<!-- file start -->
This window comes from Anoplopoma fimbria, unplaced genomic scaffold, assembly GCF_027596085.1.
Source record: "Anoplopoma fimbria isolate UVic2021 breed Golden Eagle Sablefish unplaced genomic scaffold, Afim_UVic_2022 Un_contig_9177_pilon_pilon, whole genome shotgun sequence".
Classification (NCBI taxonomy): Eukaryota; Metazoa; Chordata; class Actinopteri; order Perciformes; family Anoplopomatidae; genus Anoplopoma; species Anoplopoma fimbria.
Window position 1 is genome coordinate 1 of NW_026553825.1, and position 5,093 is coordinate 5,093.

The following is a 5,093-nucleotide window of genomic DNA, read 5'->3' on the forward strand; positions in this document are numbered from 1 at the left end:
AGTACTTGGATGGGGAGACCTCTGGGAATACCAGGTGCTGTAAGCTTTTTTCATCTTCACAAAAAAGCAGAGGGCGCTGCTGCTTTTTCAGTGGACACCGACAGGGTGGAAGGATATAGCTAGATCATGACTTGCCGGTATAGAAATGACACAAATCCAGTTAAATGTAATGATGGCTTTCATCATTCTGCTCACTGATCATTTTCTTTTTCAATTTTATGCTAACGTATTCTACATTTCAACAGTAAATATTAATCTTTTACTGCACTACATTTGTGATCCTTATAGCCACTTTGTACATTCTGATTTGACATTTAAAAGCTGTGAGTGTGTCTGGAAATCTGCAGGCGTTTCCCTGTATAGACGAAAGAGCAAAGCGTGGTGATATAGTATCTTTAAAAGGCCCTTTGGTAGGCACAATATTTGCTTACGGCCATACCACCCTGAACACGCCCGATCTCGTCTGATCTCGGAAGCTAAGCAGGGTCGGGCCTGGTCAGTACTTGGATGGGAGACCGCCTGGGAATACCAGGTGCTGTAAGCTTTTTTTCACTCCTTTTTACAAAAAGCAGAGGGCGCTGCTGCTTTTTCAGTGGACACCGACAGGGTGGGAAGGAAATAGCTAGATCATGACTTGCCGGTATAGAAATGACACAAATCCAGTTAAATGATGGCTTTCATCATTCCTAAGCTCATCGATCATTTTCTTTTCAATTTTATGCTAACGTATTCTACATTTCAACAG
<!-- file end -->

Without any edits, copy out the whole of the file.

This window comes from Anoplopoma fimbria, unplaced genomic scaffold, assembly GCF_027596085.1.
Source record: "Anoplopoma fimbria isolate UVic2021 breed Golden Eagle Sablefish unplaced genomic scaffold, Afim_UVic_2022 Un_contig_9177_pilon_pilon, whole genome shotgun sequence".
Classification (NCBI taxonomy): Eukaryota; Metazoa; Chordata; class Actinopteri; order Perciformes; family Anoplopomatidae; genus Anoplopoma; species Anoplopoma fimbria.
Window position 1 is genome coordinate 1 of NW_026553825.1, and position 5,093 is coordinate 5,093.

The following is a 5,093-nucleotide window of genomic DNA, read 5'->3' on the forward strand; positions in this document are numbered from 1 at the left end:
AGTACTTGGATGGGGAGACCTCTGGGAATACCAGGTGCTGTAAGCTTTTTTCATCTTCACAAAAAAGCAGAGGGCGCTGCTGCTTTTTCAGTGGACACCGACAGGGTGGAAGGATATAGCTAGATCATGACTTGCCGGTATAGAAATGACACAAATCCAGTTAAATGTAATGATGGCTTTCATCATTCTGCTCACTGATCATTTTCTTTTTCAATTTTATGCTAACGTATTCTACATTTCAACAGTAAATATTAATCTTTTACTGCACTACATTTGTGATCCTTATAGCCACTTTGTACATTCTGATTTGACATTTAAAAGCTGTGAGTGTGTCTGGAAATCTGCAGGCGTTTCCCTGTATAGACGAAAGAGCAAAGCGTGGTGATATAGTATCTTTAAAAGGCCCTTTGGTAGGCACAATATTTGCTTACGGCCATACCACCCTGAACACGCCCGATCTCGTCTGATCTCGGAAGCTAAGCAGGGTCGGGCCTGGTCAGTACTTGGATGGGAGACCGCCTGGGAATACCAGGTGCTGTAAGCTTTTTTTCACTCCTTTTTACAAAAAGCAGAGGGCGCTGCTGCTTTTTCAGTGGACACCGACAGGGTGGGAAGGAAATAGCTAGATCATGACTTGCCGGTATAGAAATGACACAAATCCAGTTAAATGATGGCTTTCATCATTCCTAAGCTCATCGATCATTTTCTTTTCAATTTTATGCTAACGTATTCTACATTTCAACAG